Somehow I thought I would be familiar with the results and give a big nostalgic aww when it popped up on the screen. Why? I don't know, except that I think that I should know all songs everywhere at all time. It's a hazard of the biz, I think. The results of course, were not at all familiar. Two of the three I did a total, HUH? and the third, well, to my credit, yes indeed I was familiar with Elvis.
The number one song in the United States was a little ditty called Stranger on the Shore by Mr. Acker Bilk. Yeah. Never heard of it. Or him. And, Acker? Well, this hip song was a piece for clarinet and orchestra. Yes, indeed. The number one song in the United States on the day I was born was a piece for CLARINET. Mr. Acker Bilk (nee Bernard Stanley Bilk) was so nicknamed because Acker was British slang (yep, he's a Brit too) for "friend." He took up the clarinet during his stint in the military, and practiced out of sheer boredom. Stranger on the Shore was originally called Jenny (after his daughter), but the name was changed when the song was used for a BBC television series. He's still kicking at 80 years old, and after listening to this tune a couple times, I have to admit, it's very charming.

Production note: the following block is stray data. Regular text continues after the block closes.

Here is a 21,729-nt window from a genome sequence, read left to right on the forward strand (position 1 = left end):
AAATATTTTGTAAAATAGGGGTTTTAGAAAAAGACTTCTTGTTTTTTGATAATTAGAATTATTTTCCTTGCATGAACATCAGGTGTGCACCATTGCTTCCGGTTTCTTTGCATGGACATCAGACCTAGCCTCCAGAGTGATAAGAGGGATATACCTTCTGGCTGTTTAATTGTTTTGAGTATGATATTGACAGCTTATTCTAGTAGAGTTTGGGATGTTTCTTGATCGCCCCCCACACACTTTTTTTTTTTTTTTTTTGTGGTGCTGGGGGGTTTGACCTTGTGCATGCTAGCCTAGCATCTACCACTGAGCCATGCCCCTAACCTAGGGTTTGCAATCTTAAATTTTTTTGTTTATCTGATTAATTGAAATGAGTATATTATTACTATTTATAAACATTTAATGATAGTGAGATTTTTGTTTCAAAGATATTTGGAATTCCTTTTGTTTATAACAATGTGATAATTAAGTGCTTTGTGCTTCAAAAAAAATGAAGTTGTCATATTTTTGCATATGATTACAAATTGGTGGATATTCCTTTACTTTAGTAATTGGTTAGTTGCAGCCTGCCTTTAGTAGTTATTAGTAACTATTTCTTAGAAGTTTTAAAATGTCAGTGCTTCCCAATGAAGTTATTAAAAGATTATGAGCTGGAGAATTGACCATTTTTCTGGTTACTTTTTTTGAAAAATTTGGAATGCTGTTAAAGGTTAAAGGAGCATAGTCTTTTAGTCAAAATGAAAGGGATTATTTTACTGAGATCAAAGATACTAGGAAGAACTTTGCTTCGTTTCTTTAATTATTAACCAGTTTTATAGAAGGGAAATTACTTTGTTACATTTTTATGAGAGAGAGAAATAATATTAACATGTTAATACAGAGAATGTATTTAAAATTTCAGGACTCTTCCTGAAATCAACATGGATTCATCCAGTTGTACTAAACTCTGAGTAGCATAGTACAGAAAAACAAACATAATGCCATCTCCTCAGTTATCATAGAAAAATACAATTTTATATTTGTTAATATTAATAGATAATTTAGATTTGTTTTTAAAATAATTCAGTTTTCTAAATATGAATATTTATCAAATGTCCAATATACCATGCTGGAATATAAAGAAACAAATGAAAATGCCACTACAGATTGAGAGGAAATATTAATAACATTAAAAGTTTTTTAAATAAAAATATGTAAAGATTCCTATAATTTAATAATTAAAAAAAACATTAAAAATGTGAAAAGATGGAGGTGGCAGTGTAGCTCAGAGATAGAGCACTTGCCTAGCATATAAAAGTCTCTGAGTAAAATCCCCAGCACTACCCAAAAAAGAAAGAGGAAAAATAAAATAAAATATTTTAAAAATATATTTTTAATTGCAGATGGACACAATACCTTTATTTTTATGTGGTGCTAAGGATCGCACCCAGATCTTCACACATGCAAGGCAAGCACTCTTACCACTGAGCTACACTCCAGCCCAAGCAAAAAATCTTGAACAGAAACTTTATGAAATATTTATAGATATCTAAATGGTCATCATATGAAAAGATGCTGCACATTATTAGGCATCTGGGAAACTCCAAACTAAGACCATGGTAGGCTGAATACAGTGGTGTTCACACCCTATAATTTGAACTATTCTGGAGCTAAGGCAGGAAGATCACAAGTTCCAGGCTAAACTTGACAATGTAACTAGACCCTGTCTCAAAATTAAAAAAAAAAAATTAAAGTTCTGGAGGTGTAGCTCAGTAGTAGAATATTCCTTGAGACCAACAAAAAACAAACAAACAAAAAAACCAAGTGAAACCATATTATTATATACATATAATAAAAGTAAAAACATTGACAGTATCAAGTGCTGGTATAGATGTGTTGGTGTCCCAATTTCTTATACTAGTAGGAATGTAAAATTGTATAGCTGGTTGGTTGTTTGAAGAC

The number one song in the U.K. was Good Luck Charm by Elvis Presley. It had hit the top of the charts in the states about a month earlier, and is one of those very middle of the road songs. Not too raucous, not too slow and shmoopy. My personal opinion is that it's also a little dull too in that musically predictable way, but heck, what wasn't in those days? Well...maybe a jazz clarinet song by some British guy. Good point. It was recorded in 1961 and hit the charts in 1962, which was just about the time Elvis was crafting the image of a movie star that happened to sing instead of a singer who happened to be in movies.
The third and final hit is courtesy of the Australian charts. Leave it to the gang down under to launch to the top a sort of Spanishy Mexicany instrumental piece whose lone lyrics Si Senor are peppered throughout the piece, until the very end when he chooses to end it with what can only be described as possibly unfortunate, probably insensitive and definitely bizarre utterance: I theeenk. Was he not sure? Whatever the answer may be, it didn't seem to slow him down any. He got career advice from Beatles' manager Brian Epstein, he came to the States and starred in episodes of Daniel Boone and Mannix -- an unlikely combo in and of itself.
So there you have it. Three songs as different as they could be. Considering they were all hits on MY birthday, the fact that they are unusual, bizarre, and just plain different should not be surprising whatsoever.